By Michele McCormick
A Laguna Beach husband comes into my therapy office and says, “She’s drunk. I just texted from my car. She said dinner was ready. She’s in the kitchen working on her second bottle of wine. The first one is trashed. So is she. Right, Doc? Look, I know she’s just come from an afternoon play date with our 3-year-old, after her chardonnay work lunch. What the heck! (Instead he throws the “f” bomb). So, I stand there steaming. I poke at her. But she’s asking me to go to the store for bread and what else? Char…dho…f’n..ay! I say, ‘sure babe’. Instead, I go out to the garage and smoke a joint. I swear, doc, what’s the deal here in Laguna with women and wine?”
As a psychologist working in Laguna and Newport, I get it. The topic of chardonnay wives is not only trending on Twitter, I see it in my office. And, I want to help this guy. He’s mad, scared….fears losing his wife to the bottle. Not only is he left hungry while foraging for take-out or leftovers; he reports months without sex.
Shrinks are often more into the “why” than the “what” of their clients’ concerns. Feeling starved-out is one thing, but imagining a life alone is unbearable. Both husband and wife in this scenario are truly lonely. The euphoric effect of alcohol mimics intimate connection. A solid relationship releases the feel good chemicals of love throughout the body: endorphins, dopamine and oxytocin. It’s as if she has taken a lover and now he is in competition with chardonnay. Rather than fight for her, he passively beds down with weed. He feels the victim. It’s really the dance between them.
Imagine that the “why” of his woman’s excessive chardonnay consumption is not based on biology or addiction or even the social pressure rampant in affluent Orange County. You know the reality. Everywhere she goes, every event offers the opportunity to imbibe: girls day-out, book clubs, Bloomingdale’s, Laguna’s fine dining, special events and fundraisers. Let’s say her drinking is not about the way our frantic lives rip us away from each other… “face-time” relegated to iPhone chats or texting. Maybe it’s not even about an unbearable grief or postpartum depression, domestic violence or the empty nest syndrome. Let’s say it’s none of the hurdles couples face: in-laws, sex, money, schedules, parenting, and religion or compatibility issues. What if it’s something else entirely?
What if women lose themselves, their sense of identity, while caring for those they love? Even mothers fulfilled by raising children may feel emotionally isolated while surrounded by family and friends. The women I see in my practice navigate two types of identity formation: autonomous and vicarious. Vicarious identity is the sense of fulfillment women experience while supporting their family. This is not unhealthy co-dependency. It’s what women do. Autonomous identity develops through pursuits apart from family. College graduates may marry later to pursue careers and establish professions before marriage and children. Some moms “do it all.” As early as 1955, Anne Morrow Lindbergh in her timeless book “Gift from the Sea” describes the challenge like this, “A woman’s life is like a three ring circus that puts even the trapeze artist to shame.” Could it be, then, that 30-something women who choose to dance with martinis rather than their husbands are not simply misbehaving?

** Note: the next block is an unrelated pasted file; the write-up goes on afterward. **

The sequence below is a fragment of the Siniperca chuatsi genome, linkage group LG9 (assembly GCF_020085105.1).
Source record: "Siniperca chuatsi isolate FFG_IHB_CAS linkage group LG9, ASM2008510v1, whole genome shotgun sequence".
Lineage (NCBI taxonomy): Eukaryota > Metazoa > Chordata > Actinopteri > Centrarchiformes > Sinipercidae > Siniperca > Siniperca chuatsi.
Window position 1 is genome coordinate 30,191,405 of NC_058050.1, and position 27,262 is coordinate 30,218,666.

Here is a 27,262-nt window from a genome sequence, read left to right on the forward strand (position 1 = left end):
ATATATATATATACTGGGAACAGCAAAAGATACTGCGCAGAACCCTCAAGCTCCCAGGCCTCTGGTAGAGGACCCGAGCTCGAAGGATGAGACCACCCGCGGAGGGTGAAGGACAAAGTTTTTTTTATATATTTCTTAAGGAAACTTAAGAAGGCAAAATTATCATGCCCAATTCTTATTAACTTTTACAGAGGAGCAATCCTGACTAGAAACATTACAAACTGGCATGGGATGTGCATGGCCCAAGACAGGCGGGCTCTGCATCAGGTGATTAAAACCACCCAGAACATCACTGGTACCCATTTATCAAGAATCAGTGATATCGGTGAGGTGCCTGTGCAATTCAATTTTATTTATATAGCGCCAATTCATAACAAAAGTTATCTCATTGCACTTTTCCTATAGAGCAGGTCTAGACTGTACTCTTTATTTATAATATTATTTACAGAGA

Of course these women want to party. Who wants to feel bone-grinding emotional pain? Alcohol (or pills) soften the blow…turn down the vibe of anxiety, depression, sleeplessness, and anger. We don’t need Carol Gilligan’s 1982 findings published “In a Different Voice” or research from Wellesley’s Stone Center to confirm that women are relational; that we are not meant to be alone. Both men and women are meant to work together in community. Hillary Clinton may be right in this case, “It takes a village to raise a child.”
How then might I coach a husband who is losing his wife to chardonnay? “Start the conversation. Don’t participate in every argument you’re invited to. Get a sitter. Take her to dinner. Heck, take her to Santa Barbara or Paris. Go to breakfast or hiking without your kids. Discover each other again. Dance. Find her love language, yours too. Try to see her. Really see her. Allow her to see you. Each of you have changed, are changing. But, you will always need connection. Find the love, guy. Go in and find her.
Author’s Note: While references are factual, they are generalized from reconstructed and combined case examples, not derived from any one identifiable case.
Michele McCormick is a resident, writer and practicing psychologist in Laguna. She can be reached at [email protected]